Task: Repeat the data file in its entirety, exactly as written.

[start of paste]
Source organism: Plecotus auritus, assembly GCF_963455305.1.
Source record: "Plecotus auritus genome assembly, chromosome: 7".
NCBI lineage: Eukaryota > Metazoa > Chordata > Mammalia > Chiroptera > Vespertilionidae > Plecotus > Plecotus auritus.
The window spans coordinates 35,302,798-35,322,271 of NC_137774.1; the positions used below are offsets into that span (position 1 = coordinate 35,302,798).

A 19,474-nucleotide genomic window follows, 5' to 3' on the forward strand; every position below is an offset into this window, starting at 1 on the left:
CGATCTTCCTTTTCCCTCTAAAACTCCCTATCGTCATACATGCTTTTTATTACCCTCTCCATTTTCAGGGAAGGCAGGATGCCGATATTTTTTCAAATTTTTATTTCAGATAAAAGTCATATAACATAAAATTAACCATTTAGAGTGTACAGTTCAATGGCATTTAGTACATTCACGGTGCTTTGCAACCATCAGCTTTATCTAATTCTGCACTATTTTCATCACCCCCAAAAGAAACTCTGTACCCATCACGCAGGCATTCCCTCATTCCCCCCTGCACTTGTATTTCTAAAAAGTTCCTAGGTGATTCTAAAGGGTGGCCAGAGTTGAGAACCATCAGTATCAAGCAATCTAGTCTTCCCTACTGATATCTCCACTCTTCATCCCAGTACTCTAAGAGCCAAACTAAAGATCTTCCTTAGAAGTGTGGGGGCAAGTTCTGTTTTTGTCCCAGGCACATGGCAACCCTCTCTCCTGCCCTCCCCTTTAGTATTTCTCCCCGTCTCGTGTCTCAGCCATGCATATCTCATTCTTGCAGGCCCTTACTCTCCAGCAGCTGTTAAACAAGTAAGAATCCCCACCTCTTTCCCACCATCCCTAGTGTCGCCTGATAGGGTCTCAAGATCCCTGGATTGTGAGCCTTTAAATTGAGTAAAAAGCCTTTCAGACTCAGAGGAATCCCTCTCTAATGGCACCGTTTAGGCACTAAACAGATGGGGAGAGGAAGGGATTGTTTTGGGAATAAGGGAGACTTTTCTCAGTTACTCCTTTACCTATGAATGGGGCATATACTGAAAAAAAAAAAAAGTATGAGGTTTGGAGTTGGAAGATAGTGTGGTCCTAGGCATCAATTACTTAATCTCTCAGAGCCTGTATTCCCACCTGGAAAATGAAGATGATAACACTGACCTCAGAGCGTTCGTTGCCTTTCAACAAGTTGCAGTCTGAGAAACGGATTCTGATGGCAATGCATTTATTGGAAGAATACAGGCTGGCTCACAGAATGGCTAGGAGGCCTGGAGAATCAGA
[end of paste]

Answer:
Source organism: Plecotus auritus, assembly GCF_963455305.1.
Source record: "Plecotus auritus genome assembly, chromosome: 7".
NCBI lineage: Eukaryota > Metazoa > Chordata > Mammalia > Chiroptera > Vespertilionidae > Plecotus > Plecotus auritus.
The window spans coordinates 35,302,798-35,322,271 of NC_137774.1; the positions used below are offsets into that span (position 1 = coordinate 35,302,798).

A 19,474-nucleotide genomic window follows, 5' to 3' on the forward strand; every position below is an offset into this window, starting at 1 on the left:
CGATCTTCCTTTTCCCTCTAAAACTCCCTATCGTCATACATGCTTTTTATTACCCTCTCCATTTTCAGGGAAGGCAGGATGCCGATATTTTTTCAAATTTTTATTTCAGATAAAAGTCATATAACATAAAATTAACCATTTAGAGTGTACAGTTCAATGGCATTTAGTACATTCACGGTGCTTTGCAACCATCAGCTTTATCTAATTCTGCACTATTTTCATCACCCCCAAAAGAAACTCTGTACCCATCACGCAGGCATTCCCTCATTCCCCCCTGCACTTGTATTTCTAAAAAGTTCCTAGGTGATTCTAAAGGGTGGCCAGAGTTGAGAACCATCAGTATCAAGCAATCTAGTCTTCCCTACTGATATCTCCACTCTTCATCCCAGTACTCTAAGAGCCAAACTAAAGATCTTCCTTAGAAGTGTGGGGGCAAGTTCTGTTTTTGTCCCAGGCACATGGCAACCCTCTCTCCTGCCCTCCCCTTTAGTATTTCTCCCCGTCTCGTGTCTCAGCCATGCATATCTCATTCTTGCAGGCCCTTACTCTCCAGCAGCTGTTAAACAAGTAAGAATCCCCACCTCTTTCCCACCATCCCTAGTGTCGCCTGATAGGGTCTCAAGATCCCTGGATTGTGAGCCTTTAAATTGAGTAAAAAGCCTTTCAGACTCAGAGGAATCCCTCTCTAATGGCACCGTTTAGGCACTAAACAGATGGGGAGAGGAAGGGATTGTTTTGGGAATAAGGGAGACTTTTCTCAGTTACTCCTTTACCTATGAATGGGGCATATACTGAAAAAAAAAAAAAGTATGAGGTTTGGAGTTGGAAGATAGTGTGGTCCTAGGCATCAATTACTTAATCTCTCAGAGCCTGTATTCCCACCTGGAAAATGAAGATGATAACACTGACCTCAGAGCGTTCGTTGCCTTTCAACAAGTTGCAGTCTGAGAAACGGATTCTGATGGCAATGCATTTATTGGAAGAATACAGGCTGGCTCACAGAATGGCTAGGAGGCCTGGAGAATCAGA